and that Walmart failed to reasonably accommodate her
disabilities. That is enough for Davis' discrimination
claim to survive screening.
establish a claim for failure to reasonably accommodate a
disability, a plaintiff must prove: (1) she has a disability
within the meaning of the statute; (2) defendant had notice
of her disability; (3) with a reasonable accommodation she
could perform the essential functions of her position; and
[(4)] the defendant refused to make such accommodations. An
employer must provide reasonable accommodations for employees
with known disabilities unless the accommodations would cause
undue hardship to the employer. Earl v. Mervyns,
Inc., 207 F.3d 1361, 1365 (11th Cir. 2000). Here, Davis
has alleged she has disabilities within the meaning of the
ADA, Walmart knew about them, with accommodation she was able
to perform several alternative jobs (including Operator and
cashier), and Walmart refused to do so. This claim too
survives the screening stage.
to establish a prima facie claim for retaliation, a
plaintiff must show that: (1) she engaged in a statutorily
protected expression, (2) she suffered an adverse employment
action, and (3) there was a causal link between the two.
Frazier-White, 818 F.3d at 1258. The first element
may be met by a request for a reasonable accommodation.
Id. The third element requires a showing of but-for
causation. Id. (citing Univ. of Tex. Sw. Med.
Ctr. v. Nassar, 133 S.Ct. 2517, 2533-34 (2013)). Here,
Davis requested reasonable accommodations to perform her work
(both as an Operator and in other positions), was refused any
alternative position, and was told that she would not be
reconsidered for employement because there was “nothing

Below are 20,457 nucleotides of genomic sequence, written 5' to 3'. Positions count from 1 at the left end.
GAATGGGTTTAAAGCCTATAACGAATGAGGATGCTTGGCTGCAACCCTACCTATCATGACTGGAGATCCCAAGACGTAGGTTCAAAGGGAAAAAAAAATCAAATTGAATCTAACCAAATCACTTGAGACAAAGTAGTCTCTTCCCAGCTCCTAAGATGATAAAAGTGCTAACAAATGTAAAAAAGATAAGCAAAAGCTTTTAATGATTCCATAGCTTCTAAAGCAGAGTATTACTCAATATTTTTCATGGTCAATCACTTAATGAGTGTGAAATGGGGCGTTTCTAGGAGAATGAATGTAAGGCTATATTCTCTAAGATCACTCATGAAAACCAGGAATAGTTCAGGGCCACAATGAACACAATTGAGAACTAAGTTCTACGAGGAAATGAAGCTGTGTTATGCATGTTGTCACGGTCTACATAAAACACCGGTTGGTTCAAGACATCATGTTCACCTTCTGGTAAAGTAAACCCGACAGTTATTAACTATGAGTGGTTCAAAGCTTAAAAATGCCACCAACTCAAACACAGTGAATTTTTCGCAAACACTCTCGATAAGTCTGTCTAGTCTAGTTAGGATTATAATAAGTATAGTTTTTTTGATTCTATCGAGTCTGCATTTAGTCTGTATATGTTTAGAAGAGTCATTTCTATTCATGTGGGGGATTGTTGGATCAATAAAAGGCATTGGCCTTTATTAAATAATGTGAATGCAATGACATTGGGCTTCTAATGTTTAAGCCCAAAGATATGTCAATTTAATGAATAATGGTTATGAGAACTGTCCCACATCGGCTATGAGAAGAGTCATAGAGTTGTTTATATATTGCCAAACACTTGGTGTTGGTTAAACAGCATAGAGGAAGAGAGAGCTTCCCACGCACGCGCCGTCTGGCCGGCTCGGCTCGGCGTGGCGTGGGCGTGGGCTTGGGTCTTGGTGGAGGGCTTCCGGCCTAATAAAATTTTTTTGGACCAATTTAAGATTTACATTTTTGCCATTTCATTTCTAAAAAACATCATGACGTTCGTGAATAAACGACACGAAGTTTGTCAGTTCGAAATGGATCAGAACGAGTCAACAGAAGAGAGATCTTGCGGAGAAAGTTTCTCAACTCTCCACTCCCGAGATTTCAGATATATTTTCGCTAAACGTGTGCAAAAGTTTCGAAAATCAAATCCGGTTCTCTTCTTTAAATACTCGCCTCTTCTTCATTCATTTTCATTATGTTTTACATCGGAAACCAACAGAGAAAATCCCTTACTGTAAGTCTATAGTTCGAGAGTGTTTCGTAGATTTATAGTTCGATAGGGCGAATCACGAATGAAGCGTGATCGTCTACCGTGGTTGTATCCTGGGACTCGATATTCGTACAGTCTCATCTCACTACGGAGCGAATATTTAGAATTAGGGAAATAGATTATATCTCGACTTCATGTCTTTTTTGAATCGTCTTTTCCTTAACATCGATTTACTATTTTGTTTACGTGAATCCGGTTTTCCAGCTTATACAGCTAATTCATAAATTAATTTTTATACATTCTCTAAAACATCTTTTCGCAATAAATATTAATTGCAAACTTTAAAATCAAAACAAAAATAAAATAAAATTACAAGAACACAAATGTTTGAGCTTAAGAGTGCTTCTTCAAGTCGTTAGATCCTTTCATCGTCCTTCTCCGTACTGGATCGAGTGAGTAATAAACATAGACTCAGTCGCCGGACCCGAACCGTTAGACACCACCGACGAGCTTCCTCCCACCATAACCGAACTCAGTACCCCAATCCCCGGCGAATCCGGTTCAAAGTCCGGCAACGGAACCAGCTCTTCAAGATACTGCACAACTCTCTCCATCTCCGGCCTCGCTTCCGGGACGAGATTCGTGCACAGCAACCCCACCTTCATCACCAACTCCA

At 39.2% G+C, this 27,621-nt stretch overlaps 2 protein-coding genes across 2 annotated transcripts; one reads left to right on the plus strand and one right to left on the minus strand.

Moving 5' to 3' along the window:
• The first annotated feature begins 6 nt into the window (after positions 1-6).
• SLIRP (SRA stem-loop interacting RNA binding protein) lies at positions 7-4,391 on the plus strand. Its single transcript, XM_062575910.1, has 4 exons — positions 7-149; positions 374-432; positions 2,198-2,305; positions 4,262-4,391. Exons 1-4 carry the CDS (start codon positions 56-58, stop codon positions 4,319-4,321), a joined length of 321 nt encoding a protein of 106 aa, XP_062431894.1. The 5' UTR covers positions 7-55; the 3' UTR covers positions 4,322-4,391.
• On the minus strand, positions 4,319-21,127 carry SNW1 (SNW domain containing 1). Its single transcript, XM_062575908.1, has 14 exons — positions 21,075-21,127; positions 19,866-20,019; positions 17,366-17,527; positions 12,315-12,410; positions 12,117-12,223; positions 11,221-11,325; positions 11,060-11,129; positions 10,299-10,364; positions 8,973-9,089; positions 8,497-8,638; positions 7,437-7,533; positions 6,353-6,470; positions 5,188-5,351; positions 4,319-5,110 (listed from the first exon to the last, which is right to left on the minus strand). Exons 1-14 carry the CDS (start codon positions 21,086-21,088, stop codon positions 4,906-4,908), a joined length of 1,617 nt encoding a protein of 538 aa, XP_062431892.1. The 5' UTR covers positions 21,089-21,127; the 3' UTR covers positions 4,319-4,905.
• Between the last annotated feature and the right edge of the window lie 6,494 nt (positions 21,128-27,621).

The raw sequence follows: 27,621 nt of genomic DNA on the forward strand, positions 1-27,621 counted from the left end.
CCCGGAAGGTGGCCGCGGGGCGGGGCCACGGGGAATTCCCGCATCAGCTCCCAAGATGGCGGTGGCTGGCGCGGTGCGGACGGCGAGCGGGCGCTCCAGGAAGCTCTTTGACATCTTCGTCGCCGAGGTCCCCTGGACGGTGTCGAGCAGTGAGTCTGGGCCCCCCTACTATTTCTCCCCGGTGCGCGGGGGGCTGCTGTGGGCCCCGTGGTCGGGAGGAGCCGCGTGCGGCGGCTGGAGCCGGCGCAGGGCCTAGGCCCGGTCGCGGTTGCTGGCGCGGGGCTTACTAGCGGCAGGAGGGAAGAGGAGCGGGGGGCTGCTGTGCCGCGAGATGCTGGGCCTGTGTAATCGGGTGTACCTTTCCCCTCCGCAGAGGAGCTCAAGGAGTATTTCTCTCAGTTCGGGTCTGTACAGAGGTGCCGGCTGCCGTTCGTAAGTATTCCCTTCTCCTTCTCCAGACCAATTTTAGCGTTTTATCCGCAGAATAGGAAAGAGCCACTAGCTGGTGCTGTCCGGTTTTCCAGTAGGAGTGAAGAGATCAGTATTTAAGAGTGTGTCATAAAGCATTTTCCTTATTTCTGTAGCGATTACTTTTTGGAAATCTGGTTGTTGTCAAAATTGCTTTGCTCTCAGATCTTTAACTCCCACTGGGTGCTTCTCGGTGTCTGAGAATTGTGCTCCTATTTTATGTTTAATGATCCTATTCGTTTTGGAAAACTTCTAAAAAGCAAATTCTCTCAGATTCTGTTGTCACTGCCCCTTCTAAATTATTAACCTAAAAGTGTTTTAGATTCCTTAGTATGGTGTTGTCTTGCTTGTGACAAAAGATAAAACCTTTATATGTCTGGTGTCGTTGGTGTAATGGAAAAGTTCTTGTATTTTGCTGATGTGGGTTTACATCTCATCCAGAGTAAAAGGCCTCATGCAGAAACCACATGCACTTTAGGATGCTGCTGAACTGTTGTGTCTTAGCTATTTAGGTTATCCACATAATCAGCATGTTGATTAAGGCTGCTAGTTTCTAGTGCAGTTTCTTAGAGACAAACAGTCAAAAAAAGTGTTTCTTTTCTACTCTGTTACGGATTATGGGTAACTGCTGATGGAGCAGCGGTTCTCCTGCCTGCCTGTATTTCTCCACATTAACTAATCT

available within her restrictions or ever expected to
be.” Id. at 22-23. That, too, is enough to
survive screening on this claim and warrant a response from
has pled enough facts for this Court to greenlight service of
her Complaint for discrimination, failure to accommodate, and
retaliation in violation of the ADA. Since the Court has
authorized in forma pauperis status, the United
States Marshals Service is DIRECTED to
effectuate service upon the defendant. Fed.R.Civ.P. 4(c)(3)
(the court “must” order that service be made by
the Marshal “if the plaintiff is authorized to proceed
plaintiffs Complaint is served upon the defendant, she must
then serve defendant (through its counsel, if it is
represented) with a copy of every additional pleading or
other document which she files with the Court. See
Fed. R. Civ. P. 5. She also shall include with each paper so
filed a certificate stating the date on which she mailed an
accurate copy of that paper to the defendant or its counsel.
This Court will disregard any papers submitted which have not
been properly filed with the Clerk or which do not include a
certificate of service.
Davis also must keep the Court and any defendant advised of
her current address at all times during the pendency of this
action. Failure to do so may result in dismissal of her
Complaint. She also must litigate this case, conduct and
respond to any discovery, and comply with both the Federal
Rules of Civil Procedure and this Court's Local Rules,
both which are available online. See
 In cases where the plaintiff is
proceeding in forma pauperis, which the Court
granted here on indigency grounds, doc. 3, it is required to
screen each case, and must dismiss it at any time if the
Court determines either that the allegation of poverty is
untrue or that the action or appeal is frivolous or
malicious, fails to state a claim upon which relief may be
granted, or seeks ...